Through his first three rounds, Levin made only two bogeys, but on Sunday he had four and a double-bogey. On the final nine holes, where he had gone a combined 8 under for the week, he went 3-over on Sunday.
Like Stanley, Levin will learn a lot from what happened to him this week in Phoenix. That same hurried and temperamental spirit that I saw at the 2004 U.S. Open, where he finished in a tie for 13th, was present on Sunday. Sure, his swing tempo got even faster when the pressure rose as Stanley mounted a challenge, but that’s his game.
I expect Levin to play well next week at the ATT Pebble Beach National Pro-Am. It was there in 2004 that he won the California State Amateur.
When I was a kid in the early 1980s, the Friday night lineup on CBS was Hulk, the Dukes of Hazzard and Dallas. As a Georgian, I had a special affinity for Dukes of Hazzard. Bo and Luke Duke were good ole’ boys, but the only politics they seemed to have were that Boss Hogg couldn’t run Hazzard County as his own little fiefdom. The Confederate Flag that graced the top of General Lee, their orange 1969 Dodge Charger, was a ubiquitous symbol of the old Confederacy that lost the Civil War to the north.
This past week at the Waste Management Phoenix Open, Bubba Watson drove the original General Lee to the golf course every day. CBS shot overhead images of the car, featuring the Confederate Flag. Last month, the 33-year-old Bagdad, Fla. native had purchased the iconic car in an auction for just over a $100,000. He understood why the Charger would offend people, but he argued that the car wasn’t really about the racist past that’s associated with some of its symbols.
Honestly, the car never bothered me as a child because Bo and Luke seemed to me to be the kind of progressive thinkers that Bubba has shown to be in my numerous interactions with him over his seven-year PGA Tour career. And for most of my life, the Georgia state flag was based on one used by the Confederate States of America.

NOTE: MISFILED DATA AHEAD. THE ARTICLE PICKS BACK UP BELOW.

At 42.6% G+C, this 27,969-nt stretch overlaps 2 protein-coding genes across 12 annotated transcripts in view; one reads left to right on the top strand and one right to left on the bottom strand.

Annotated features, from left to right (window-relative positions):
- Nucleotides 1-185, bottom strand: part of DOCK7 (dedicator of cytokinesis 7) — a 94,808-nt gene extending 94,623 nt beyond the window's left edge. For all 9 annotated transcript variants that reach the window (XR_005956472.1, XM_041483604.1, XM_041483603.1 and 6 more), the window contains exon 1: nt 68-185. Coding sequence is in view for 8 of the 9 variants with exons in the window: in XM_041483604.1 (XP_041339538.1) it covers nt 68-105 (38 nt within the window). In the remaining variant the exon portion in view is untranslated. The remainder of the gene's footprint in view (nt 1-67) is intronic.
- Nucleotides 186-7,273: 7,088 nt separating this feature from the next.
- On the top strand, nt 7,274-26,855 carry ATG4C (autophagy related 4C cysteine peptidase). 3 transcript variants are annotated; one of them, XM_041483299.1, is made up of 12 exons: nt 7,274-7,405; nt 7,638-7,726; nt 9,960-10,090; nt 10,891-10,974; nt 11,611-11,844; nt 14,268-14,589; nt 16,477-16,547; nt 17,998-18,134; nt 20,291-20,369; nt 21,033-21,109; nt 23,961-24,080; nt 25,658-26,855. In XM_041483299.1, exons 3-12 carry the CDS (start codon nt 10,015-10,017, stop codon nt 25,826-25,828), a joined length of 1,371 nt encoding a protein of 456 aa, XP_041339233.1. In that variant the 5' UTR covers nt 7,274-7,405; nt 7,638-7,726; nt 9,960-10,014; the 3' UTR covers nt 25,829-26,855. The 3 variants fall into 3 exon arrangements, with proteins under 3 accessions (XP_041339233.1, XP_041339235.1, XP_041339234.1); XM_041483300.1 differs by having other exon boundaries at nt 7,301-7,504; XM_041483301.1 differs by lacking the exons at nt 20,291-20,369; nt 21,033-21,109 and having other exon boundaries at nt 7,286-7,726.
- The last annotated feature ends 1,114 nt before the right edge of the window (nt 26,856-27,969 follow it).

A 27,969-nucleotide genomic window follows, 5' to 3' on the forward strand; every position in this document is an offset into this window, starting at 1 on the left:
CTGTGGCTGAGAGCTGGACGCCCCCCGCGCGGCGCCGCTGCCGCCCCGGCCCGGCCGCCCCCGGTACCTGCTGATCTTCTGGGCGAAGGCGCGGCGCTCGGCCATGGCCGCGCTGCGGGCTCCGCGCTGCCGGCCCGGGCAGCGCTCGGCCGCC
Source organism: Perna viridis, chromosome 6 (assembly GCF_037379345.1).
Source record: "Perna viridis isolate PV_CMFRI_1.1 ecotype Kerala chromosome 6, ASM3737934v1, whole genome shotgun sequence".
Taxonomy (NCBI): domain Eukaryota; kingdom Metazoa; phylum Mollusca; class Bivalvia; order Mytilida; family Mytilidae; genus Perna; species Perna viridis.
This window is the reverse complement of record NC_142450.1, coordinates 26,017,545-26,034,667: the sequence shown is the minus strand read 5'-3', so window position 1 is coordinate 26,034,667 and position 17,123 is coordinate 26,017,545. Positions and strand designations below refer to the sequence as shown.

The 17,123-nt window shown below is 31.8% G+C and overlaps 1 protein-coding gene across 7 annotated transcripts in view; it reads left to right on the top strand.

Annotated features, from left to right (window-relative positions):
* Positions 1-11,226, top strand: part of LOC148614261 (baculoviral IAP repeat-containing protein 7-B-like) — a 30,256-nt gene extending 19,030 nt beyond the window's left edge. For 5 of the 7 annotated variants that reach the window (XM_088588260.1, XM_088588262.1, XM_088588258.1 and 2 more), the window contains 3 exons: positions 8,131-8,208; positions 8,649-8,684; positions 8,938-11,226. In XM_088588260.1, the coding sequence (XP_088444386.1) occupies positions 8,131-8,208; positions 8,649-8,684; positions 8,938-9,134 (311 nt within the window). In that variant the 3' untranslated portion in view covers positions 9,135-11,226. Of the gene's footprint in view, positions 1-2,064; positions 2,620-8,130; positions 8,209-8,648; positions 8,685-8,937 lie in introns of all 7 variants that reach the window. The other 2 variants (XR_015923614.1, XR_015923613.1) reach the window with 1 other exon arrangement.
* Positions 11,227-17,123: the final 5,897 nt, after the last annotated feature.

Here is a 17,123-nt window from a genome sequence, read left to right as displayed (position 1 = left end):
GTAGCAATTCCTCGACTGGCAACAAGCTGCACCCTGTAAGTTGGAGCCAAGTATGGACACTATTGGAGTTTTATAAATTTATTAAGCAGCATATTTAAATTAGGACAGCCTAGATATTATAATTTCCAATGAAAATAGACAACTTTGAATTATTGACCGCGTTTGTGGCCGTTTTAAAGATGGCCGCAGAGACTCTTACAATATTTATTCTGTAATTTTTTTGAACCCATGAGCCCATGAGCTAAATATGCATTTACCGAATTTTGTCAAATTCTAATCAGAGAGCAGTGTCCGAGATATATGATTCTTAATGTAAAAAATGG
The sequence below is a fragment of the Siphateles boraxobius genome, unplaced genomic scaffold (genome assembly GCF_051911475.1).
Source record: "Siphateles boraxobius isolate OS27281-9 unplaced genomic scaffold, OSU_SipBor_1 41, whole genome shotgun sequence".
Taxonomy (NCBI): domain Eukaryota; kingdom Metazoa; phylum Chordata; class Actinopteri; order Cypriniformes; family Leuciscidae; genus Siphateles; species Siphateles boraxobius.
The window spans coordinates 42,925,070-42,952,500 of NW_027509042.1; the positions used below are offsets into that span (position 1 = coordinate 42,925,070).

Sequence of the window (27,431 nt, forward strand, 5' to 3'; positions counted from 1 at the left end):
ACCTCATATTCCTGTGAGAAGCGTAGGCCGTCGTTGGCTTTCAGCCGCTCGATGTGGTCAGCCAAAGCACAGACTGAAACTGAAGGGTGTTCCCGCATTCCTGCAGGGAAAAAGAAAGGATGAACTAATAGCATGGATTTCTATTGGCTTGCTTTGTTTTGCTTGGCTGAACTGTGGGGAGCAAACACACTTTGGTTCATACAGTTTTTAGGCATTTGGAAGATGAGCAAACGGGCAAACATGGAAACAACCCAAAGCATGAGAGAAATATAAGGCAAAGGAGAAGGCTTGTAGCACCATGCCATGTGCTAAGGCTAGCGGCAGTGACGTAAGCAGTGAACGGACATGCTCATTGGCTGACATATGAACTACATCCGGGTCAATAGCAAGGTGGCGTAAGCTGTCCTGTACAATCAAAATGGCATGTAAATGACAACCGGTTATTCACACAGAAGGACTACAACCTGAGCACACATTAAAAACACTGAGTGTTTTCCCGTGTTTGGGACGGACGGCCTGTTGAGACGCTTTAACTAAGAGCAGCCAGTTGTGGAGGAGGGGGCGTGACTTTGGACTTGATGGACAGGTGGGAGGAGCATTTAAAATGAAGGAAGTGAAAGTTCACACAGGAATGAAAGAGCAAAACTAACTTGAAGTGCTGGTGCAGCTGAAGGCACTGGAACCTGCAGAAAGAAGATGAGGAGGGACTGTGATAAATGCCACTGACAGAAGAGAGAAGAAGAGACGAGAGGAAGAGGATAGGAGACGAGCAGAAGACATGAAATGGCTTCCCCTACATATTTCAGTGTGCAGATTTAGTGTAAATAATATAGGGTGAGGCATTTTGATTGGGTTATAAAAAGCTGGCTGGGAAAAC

Watson is a golfer who can’t be expected to know the history of the flag or to be responsible for America’s sordid racial history. But it might be time for him to learn.
Still I wonder what the response might be if he ever drove General Lee down Magnolia Lane at the Masters or up to the gates at East Lake in Atlanta for the Tour Championship. I’m sure the reception would be a lot different than it was in Phoenix. Long memories make you take notice of even the slightest reminders of a horrible time in American history.
The Accidental Champion
When Paul Lawrie won the 1999 British Open at Carnoustie, he was ranked 159th in the world. His biggest win up to that point had come that February at the Qatar Masters. At the time, the 30-year-old Scot would probably have continued in obscurity if Jean Van de Velde had been able to make at least a double-bogey at the 72nd hole. Though he had rallied from 10 shots back of the leader at the start of the final round to get into a four-hole playoff with Van de Velde and Justin Leonard, Lawrie was fated to always be known as an accidental major winner.
While majors have never gone purely to unheralded players, no major winner since Bob Goalby at the 1968 Masters had been as much an afterthought to the tournament.
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Thirteen years after that first win at the Qatar Masters, Lawrie, now 43, got his second victory at the Doha Golf Club in Qatar on Sunday. The event was shortened to 54-holes due to high winds. Lawrie shot a final-round 7-under 65 for a 15-under par total to beat Jason Day and Peter Hanson by 4 shots.
Since Lawrie’s win at Carnoustie, he’s won five times on the European Tour, but he’s never quite become a top-tier player. Unlike so many good European golfers, he never found success in the United States. He would become a good European Tour player, but never a true international star.
Before Lawrie’s Carnoustie triumph, John Daly’s win at the 1991 PGA Championship had been the biggest major win by an unsung player in recent times. At the time that Daly overpowered the Crooked Stick Golf Club with 300-yard drives, he was ranked 168th in the world.